Cancer Research UK has confirmed that only around 20 per cent of new supporters have opted in to receiving fundraising communications from the organisation, since it moved to opt-in for new supporters last April.
A spokeswoman from Cancer Research UK said that, during a three-month trial period, 100,000 new supporters were asked whether or not they wanted to explicitly opt in to receiving direct mail fundraising communications from the organisation. Only 20,000 of those new supporters opted in.
She also said that the numbers of new supporters who had opted in to receiving telephone fundraising communications during the trial period were “in single figures”.
Under its old, opt-out model, CRUK could routinely contact around 50 per cent of new supporters who hadn’t opted out of receiving fundraising communications. In the trial period alone, that represents a fall of some 30,000 supporters.
CRUK’s trial period showed that opt-in rates increased by between five to ten per cent, when fundraisers were able to “ask in person and explain what supporters will get” when they opt in to fundraising communications.
She said: “The initial results are in line with our predictions with opt in to post tracking around 20 per cent, opt in to telephone tracking in single figures, and an as expected rise in opt in to email from the new model”.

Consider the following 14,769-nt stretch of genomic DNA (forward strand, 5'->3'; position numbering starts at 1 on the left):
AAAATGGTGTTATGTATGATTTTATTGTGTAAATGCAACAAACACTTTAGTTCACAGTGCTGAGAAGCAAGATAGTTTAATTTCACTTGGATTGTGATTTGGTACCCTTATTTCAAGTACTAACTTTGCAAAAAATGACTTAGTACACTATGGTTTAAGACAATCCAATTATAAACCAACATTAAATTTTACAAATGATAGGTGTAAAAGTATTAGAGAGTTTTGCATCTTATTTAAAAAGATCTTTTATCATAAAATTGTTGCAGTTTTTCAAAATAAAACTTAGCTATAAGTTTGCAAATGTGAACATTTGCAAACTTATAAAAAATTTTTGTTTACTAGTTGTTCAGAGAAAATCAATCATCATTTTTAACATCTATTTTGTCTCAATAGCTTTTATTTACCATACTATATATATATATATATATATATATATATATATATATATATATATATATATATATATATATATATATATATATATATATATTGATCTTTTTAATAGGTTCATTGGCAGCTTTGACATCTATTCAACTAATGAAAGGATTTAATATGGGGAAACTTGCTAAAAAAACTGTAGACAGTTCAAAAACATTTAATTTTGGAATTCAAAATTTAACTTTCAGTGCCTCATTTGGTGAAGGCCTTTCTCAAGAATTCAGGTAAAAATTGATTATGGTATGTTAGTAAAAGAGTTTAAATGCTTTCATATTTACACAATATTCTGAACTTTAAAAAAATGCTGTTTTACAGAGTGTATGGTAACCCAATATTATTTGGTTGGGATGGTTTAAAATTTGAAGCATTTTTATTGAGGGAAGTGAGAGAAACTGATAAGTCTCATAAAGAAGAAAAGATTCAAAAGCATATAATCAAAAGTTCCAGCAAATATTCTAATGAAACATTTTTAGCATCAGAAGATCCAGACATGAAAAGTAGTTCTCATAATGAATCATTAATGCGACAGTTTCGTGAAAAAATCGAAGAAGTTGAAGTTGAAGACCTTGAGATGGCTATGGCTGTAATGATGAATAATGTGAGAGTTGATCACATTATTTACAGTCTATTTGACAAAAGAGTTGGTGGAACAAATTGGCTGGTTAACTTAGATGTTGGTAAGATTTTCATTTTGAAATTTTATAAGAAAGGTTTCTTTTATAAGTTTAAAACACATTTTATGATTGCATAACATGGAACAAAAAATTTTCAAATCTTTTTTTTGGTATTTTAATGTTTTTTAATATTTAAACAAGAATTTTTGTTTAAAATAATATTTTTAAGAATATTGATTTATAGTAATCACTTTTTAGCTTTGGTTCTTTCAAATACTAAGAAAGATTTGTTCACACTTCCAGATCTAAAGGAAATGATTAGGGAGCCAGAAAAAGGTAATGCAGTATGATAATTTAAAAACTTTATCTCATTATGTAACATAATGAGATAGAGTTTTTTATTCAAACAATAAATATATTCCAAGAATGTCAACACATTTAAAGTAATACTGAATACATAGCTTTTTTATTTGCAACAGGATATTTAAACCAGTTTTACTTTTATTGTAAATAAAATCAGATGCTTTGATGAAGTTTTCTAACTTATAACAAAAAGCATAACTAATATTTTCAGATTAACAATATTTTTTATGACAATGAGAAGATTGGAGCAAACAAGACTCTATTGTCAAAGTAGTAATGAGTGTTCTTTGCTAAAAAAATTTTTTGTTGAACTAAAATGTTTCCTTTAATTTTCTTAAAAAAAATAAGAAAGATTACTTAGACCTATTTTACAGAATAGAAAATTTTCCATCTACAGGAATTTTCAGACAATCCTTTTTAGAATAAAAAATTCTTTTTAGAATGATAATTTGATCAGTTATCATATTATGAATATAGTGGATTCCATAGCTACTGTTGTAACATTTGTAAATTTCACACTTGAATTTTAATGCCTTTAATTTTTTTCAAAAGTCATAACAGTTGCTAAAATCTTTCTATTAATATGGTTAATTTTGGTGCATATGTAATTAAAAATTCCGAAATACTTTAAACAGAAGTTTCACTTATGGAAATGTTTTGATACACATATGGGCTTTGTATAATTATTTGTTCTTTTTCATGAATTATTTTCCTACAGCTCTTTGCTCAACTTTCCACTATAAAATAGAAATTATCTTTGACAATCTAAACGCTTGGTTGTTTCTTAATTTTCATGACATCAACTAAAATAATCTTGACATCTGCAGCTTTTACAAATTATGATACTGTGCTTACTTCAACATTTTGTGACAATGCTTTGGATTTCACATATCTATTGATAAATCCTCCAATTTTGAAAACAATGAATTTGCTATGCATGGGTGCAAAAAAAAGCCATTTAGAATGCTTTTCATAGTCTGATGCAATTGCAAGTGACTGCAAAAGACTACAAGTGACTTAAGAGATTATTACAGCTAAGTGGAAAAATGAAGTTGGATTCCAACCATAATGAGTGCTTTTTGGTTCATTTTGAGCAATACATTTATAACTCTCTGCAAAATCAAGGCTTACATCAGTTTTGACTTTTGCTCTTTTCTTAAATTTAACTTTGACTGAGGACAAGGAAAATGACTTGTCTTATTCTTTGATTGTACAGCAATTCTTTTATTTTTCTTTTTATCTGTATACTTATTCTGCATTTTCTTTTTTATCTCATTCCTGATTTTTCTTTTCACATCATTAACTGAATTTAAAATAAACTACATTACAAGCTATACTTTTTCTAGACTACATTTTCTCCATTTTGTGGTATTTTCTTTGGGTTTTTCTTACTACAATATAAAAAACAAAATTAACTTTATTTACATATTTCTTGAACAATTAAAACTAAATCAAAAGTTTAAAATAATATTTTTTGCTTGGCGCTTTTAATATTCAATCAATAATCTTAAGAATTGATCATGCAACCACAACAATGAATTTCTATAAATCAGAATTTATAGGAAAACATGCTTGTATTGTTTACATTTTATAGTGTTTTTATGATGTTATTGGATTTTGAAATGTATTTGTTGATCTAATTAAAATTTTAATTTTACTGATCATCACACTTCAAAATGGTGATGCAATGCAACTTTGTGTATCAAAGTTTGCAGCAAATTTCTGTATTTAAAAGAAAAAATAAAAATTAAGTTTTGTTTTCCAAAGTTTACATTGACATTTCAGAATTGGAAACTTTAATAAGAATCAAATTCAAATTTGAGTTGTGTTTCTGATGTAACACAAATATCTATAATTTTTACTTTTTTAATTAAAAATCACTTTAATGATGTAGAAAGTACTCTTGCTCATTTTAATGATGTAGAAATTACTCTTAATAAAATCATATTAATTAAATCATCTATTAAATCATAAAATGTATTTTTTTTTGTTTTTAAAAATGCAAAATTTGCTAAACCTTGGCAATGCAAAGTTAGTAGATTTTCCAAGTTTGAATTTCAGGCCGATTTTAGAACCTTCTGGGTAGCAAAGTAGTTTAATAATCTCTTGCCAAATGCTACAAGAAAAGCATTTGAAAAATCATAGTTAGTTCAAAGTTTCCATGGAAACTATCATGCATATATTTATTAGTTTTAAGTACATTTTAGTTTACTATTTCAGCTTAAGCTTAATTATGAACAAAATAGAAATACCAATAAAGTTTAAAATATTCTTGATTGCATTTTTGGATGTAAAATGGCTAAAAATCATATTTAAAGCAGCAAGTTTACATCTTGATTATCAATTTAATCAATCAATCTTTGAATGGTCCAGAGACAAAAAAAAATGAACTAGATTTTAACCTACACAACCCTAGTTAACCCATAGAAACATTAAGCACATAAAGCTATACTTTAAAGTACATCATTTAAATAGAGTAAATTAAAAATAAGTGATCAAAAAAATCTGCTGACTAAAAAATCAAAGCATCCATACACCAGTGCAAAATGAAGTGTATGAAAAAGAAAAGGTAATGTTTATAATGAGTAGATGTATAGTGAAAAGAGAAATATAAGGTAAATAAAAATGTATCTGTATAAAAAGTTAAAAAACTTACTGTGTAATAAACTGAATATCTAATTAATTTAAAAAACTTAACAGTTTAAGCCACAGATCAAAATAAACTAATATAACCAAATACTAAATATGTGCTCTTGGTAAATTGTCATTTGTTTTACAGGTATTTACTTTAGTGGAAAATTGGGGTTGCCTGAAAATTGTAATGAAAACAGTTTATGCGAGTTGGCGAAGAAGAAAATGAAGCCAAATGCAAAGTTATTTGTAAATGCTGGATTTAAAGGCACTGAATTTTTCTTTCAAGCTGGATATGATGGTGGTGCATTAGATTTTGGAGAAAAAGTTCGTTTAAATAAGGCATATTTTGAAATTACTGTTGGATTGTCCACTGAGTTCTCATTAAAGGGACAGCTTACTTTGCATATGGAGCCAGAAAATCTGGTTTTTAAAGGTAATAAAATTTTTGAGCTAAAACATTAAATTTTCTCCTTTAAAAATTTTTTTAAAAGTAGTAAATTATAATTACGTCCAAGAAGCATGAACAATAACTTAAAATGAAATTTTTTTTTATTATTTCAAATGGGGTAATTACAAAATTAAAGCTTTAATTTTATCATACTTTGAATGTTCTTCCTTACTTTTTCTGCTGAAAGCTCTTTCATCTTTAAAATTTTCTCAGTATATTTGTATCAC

CRUK now plans to move existing suppoters over to opt-in and trial mailings will go start this month. It hopes to move existing supporters over to opt-in from July 2017.
Opt in will ‘cost us tens of millions of pounds’
In an interview with Fundraising Magazine in May of last year, Ed Aspel, executive director of fundraising and communications at CRUK, said that the organisation’s decision to move to opt in would cost it “tens of millions of pounds” over the next five to ten years.
“Over five-to-ten years, it will cost us tens of millions of pounds. By moving from opt-out to opt-in there is an expectation that the number of people we are able to contact with our fundraising asks will decrease. So that will have an impact on our income.”
Aspel reiterated the sentiments of CRUK chief executive Sir Harpal Kumar, who told the Times in March 2016, that the organisation expected to lose “millions”, in order to seek “unambiguous and explicit permission” from all new supporters.
CRUK have also promised to gather, and subsequently share, evidence about what its supporters think of its move to opt in with the wider sector.
CRUK is the UK’s largest fundraising charity, with the organisation raising over £430.6m last year.